In our lives with a young child there may be many challenging moments that make us feel stressed out, serious, and frustrated, getting locked in a power struggle with our kids. A lot of these occur when we want our child to do something that they don't want to do. The more we try to force the issue the more our child resists.
Hand in Hand Parenting is all about redistributing the power balance, being flexible with our kids, and then seeing their own flexibility and natural co-operation shining through.
Playlistening is what we call it, when we put ourselves in the less powerful role, to get the giggles going. Laughter releases the tension our child feels and builds connection between ourselves and our child. After a bit of laughter our child is often much more likely to co-operate with us. It's a powerful effective way to get out of a power struggle and on with the day.
Here are ten awkward moments where laughter can save the day. Repeat as necessary until the giggles (or you!) are exhausted.
#1. Getting Dressed – If you're toddler's refusing to get dressed it can leave you feeling irritated and impatient, but luckily there's plenty of fuel for giggles in the dressing process. Try putting on a ‘serious,' voice and say, ”come on now lets put these trousers on' and end up putting them on their arms. Put their socks on their hands, or their pants on their head. Put their cardigan on back to front, or their feet in the arm holes. Children absolutely love it when we make mistakes. It helps to build their confidence when they can be the competent one, telling us that we are getting it all wrong. And then they'll be sure to tell us the right way to put on their clothes, and maybe even co-operate!
#2. Brushing Hair – When my daughter refused to let me brush her hair she would instantly change her mind if a teddy or doll wanted to do it. Somehow the teddy was always much more gentle than me, and never accidentally pulled too hard. If a bit of laughter is needed try brushing your child's hair with other household objects like a spoon or a sock, and then exclaim, ”Oh dear! That's not a hairbrush, I keep getting it wrong.”
#3. Getting Out of The House – Grab a teddy or doll, and try to put your child's coat and shoes on. Take them to do the door, and say ”come on (child's name) it's time to go,” then suddenly realise your mistake, and exclaim, ‘oh dear, that's not the right person! Let me try again.”
#4. During Mealtimes – Toddler's can be fussy, and often their fears and anxieties can be projected onto food. Put yourself in the less powerful role, by being playfully afraid of your food. Pick up a fork of food, scrunch up your nose and, ”Oooh I don't know what this strange food is.” Or try picking food up with your fork, and keep dropping it by ‘mistake.' Or try feeding your ears or nose, and then exclaim with mock frustration that you keep getting it wrong. After a few giggles your toddler may forget all about being cautious and get on with the meal.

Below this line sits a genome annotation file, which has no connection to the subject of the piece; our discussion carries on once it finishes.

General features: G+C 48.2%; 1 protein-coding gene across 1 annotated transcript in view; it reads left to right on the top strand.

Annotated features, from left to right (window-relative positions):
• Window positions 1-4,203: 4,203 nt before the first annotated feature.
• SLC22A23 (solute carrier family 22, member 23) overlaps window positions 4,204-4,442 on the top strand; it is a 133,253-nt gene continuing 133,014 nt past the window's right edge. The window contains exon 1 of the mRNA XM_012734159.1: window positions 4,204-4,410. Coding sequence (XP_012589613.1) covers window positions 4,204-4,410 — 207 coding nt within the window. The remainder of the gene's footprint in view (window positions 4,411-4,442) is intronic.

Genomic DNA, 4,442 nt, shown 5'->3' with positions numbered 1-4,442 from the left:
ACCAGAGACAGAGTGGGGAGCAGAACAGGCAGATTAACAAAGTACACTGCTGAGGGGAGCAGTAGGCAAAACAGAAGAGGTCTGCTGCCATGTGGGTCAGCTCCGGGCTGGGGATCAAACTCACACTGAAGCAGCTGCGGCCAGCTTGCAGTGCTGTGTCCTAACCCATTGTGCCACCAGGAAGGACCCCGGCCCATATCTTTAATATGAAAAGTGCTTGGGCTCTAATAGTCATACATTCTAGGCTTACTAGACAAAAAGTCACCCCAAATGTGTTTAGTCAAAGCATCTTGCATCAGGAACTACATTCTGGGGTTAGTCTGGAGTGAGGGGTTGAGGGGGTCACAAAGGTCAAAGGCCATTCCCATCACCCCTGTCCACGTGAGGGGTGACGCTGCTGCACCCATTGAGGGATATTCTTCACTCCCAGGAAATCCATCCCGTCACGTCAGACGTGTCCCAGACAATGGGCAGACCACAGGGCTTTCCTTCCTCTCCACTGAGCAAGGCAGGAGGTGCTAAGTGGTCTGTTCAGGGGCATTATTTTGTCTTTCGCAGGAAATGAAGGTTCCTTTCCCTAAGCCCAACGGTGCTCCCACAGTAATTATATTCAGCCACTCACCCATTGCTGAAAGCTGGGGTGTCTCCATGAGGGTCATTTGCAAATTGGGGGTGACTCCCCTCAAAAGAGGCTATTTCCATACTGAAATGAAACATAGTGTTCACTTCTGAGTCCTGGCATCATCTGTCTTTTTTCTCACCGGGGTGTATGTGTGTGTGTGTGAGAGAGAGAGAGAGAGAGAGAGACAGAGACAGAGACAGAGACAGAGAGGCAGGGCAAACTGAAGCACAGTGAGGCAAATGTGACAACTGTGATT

#5. If your toddler is having trouble sharing – then grab an object and say invitingly, ”this is my car/doll/toy, and I don't want anyone to take it off me.” Let your child creep up to you, grab the object and run away. Chase them but always let them win, so they are the powerful role. Repeat with another object or the same one if they put it down. This and similar games help your child to release competitive feelings and be more generous with friends.
#6. When your toddler's being clingy – Say, ”oh there's a baby stuck to me, how did she get there? ” Try to unstick yourself but always let them win. As you shower them in playful affection, they can release their clingyness with giggles.
#7. If your toddler is aggressive – then turn the tables around, and let them fight you. Playfully catch their kicks, or punches, have a pillow fight, or try some roughousing which has been shown to reduce aggression in children. Giving children an outlet for their feelings in play with you, means they don't need to bring them up with other children.
#8. When your toddler is whiny or moaning, or complaining abut being bored – Have a clothes fight! Grab some clothes, and divide family members into teams. Have one team on a bed trying to throw clothes onto the floor, and another team on the floor trying to throw the clothes onto the bed. This is a great mood shifter. Let the fun and giggles commence!
#9. Cleaning Teeth – Pretend to clean your kids ears, or nose, and keep exclaiming that you are getting it wrong. Or try to brush your kid's teeth and end up with a flying toothbrush that keeps landing in surprising places like the bath, sink, or even another room instead of your child's mouth.
#10. Bedtime – When there's still time to play in the evening, put your child into their bed, and then say invitingly, ”I hope you don't get out of bed, ” and leave the door open, as you leave. Let them run out of the room and appear. Act all surprised and then say, ”Oh dear, I better get you back to bed again.” Repeat until any excess energy or tension has disappeared, and your child is happy to go to sleep for real. Laughter induces melatonin the sleep hormone, so this is the perfect way to end the day.
I hope this list makes your day go more smoothly. Are there any other scenarios that you'd like a ‘laughter cure' for? Leave me a comment, and I'll try to think up some games!
Kate Orson is a Hand in Hand Parenting Instructor, and mother to a 4 year old daughter. Originally from the UK she now lives in Basel, Switzerland. She is the author of Tears Heal, How To Listen To Our Children, which will be published in 2016. Connect with Kate on Facebook or follow her blog.
Join Kate in her next online parenting class.